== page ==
This review finding will help to improve the prevention and control programs in African countries. The severity of the defect, the observed differences in prevalence estimate among countries, may inform to modify the clinical and policy guidelines in the prioritization of interventions in Africa. It is remarkable if the next step will be that all African countries should adopt and implement a mandatory folic acid fortification policy. Besides, there should be started/improved robust surveillance systems in each country to track all pregnancy outcomes, particularly birth defects. Notably, this review highlight the birth prevalence of anencephaly in African countries, providing crucial evidence for policymakers, clinicians, and the concerned bodies who neglected the burden of this defect. The high burden detected in this review may initiate the policymakers to apply effective prevention strategies and may use their ultimate potential in reducing the burden of the anencephaly and making further research possible (additional clinical studies to focus on risk factors, prevention, intervention, and psychosocial outcomes of the defect in isolated form).
As many strengths of the review as it is, the outputs of the present review should be interpreted based on some limitations; the estimate did not include the terminated pregnancy/cases of anencephaly and this may decrease the prevalence estimates. Furthermore, the variability of the sample size in the included studies might influence the pooled birth prevalence estimates. Besides, the presence of significant variation across countries may underestimate the overall burden in Africa. Further, English-written articles were included in order to meticulously examine the quality of the articles. The review represented the studies from the twenty-four African countries due to limited available data about anencephaly.
The present systematic review and meta-analysis showed that a high birth prevalence of anencephaly was detected in Africa.
The birth-pooled prevalence of anencephaly was very high in Ethiopia and Algeria.
The higher pooled prevalence of anencephaly was observed in the studies included both live births and stillbirths and in studies done after the year 2010 whereas, the lower burden of anencephaly was detected among countries that had a mandatory folic acid fortification.
Therefore, we would like to inform policymakers that the pooled birth prevalence estimates are possible underestimates due to the lack of robust surveillance systems in Africa. The meta-analysis should not impact policy decisions on folic acid-based prevention efforts in Africa negatively where policymakers may feel that this is not a big enough problem for prioritizing prevention funds. Moreover, strong prevention and control measures should be the priority because of an increment in the magnitude of anencephaly, and limited available data on anencephaly in Africa informs the need for additional primary research that would improve the estimated prevalence of anencephaly and recommend favorable aid policies through maternal education on preventive measures. Helping in prevention programs, which should be the ultimate contribution of this study to the field.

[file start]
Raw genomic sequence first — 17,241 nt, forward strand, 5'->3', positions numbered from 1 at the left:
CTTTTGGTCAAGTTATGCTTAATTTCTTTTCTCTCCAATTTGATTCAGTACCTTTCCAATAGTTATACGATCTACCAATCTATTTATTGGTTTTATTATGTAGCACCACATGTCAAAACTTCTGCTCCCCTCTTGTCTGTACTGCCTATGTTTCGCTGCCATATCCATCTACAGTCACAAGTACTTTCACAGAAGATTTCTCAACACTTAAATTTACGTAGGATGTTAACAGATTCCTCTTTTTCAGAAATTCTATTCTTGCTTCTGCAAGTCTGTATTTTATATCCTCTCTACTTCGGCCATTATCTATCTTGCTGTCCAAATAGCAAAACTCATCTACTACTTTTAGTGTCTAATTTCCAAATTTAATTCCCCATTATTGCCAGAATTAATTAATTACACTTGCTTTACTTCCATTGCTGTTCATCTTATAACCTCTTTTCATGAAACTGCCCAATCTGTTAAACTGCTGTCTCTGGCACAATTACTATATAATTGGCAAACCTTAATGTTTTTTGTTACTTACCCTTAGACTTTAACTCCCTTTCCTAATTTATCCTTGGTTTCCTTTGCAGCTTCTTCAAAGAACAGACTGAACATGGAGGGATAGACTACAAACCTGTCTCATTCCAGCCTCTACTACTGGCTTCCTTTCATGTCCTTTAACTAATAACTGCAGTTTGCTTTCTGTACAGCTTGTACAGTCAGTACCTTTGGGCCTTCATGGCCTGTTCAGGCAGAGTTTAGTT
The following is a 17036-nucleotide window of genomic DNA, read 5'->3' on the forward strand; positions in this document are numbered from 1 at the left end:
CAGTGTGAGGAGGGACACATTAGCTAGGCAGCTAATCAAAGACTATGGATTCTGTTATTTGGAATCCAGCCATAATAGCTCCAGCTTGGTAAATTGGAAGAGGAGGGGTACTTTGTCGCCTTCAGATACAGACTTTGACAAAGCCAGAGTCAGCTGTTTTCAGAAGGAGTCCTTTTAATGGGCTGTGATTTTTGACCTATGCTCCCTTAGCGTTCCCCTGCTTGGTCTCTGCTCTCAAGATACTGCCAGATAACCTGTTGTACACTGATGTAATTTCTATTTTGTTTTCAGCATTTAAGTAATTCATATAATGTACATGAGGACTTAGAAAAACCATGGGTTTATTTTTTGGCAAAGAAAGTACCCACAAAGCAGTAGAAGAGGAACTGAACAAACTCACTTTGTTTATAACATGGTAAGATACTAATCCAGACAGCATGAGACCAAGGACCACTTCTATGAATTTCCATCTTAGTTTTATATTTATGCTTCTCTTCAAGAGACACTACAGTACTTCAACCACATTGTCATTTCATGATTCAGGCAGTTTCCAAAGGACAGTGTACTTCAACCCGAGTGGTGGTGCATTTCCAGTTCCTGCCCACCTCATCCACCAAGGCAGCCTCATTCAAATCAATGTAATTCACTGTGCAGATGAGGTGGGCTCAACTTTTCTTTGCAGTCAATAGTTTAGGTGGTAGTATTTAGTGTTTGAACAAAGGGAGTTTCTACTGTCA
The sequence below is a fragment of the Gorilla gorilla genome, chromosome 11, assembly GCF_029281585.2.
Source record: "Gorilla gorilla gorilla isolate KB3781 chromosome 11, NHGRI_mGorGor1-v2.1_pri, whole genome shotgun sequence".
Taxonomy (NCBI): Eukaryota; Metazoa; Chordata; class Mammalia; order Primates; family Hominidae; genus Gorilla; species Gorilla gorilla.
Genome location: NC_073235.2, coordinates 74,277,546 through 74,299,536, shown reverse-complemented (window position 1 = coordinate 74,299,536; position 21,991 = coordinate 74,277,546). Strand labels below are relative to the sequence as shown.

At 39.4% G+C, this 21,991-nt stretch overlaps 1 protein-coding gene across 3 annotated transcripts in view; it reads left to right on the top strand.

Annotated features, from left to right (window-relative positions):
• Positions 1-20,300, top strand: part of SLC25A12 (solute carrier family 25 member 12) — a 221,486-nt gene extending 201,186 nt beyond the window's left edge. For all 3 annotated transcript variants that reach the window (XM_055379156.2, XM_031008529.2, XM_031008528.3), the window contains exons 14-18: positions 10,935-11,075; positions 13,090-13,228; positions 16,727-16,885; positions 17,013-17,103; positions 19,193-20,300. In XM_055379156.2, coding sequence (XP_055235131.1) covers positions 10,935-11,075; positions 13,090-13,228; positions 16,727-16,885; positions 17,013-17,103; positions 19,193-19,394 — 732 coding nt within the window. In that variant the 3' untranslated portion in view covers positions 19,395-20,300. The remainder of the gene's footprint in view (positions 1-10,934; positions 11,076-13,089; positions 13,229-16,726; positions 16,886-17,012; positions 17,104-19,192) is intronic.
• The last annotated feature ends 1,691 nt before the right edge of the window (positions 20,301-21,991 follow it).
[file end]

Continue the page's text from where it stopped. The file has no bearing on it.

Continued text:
Review outcome, reporting of the findings, and searching strategies
The outcome of the present review was the birth prevalence of anencephaly in Africa. Birth prevalence of anencephaly is defined as the number of anencephaly cases of live births and/or stillbirths at birth, after 28 weeks of gestation, (numerator) from the total number of births (live births and/or stillbirths) during the study period (denominator). Remarkably, we performed this review in accordance with the PRISMA 2020 (preferred reporting items for systematic reviews and meta-analysis) guidelines19 (Supplementary file 1). The PROSPERO registered the protocol of this review with a registration ID of CRD42021229940. Initially, to avoid duplication, we checked the unavailability of the systematic review and meta-analysis on the topic of interest in the JBI (Joanna Briggs Institute) Library, Cochrane Library, and DARE database. Then, we identified relevant studies via a search of databases like PubMed Central, PubMed/Medline, Science Direct, Web of Science, Embase, JBI Library, African Journals Online, WHO, CINAHL, UCSF, Scopus, and Cochrane Library up to September 14, 2020. Grey literature was retrieved using Google and advanced Google Scholar searches. Moreover, we navigated the reference lists of identified articles for additional eligible studies. The primary search was carried out in an advanced PubMed database (Supplementary file 2). The core search terms considered in all databases were anencephaly, “neural tube defects”, newborns/live births/stillbirths, Africa, and other related terms.
Inclusion/exclusion criteria and study selection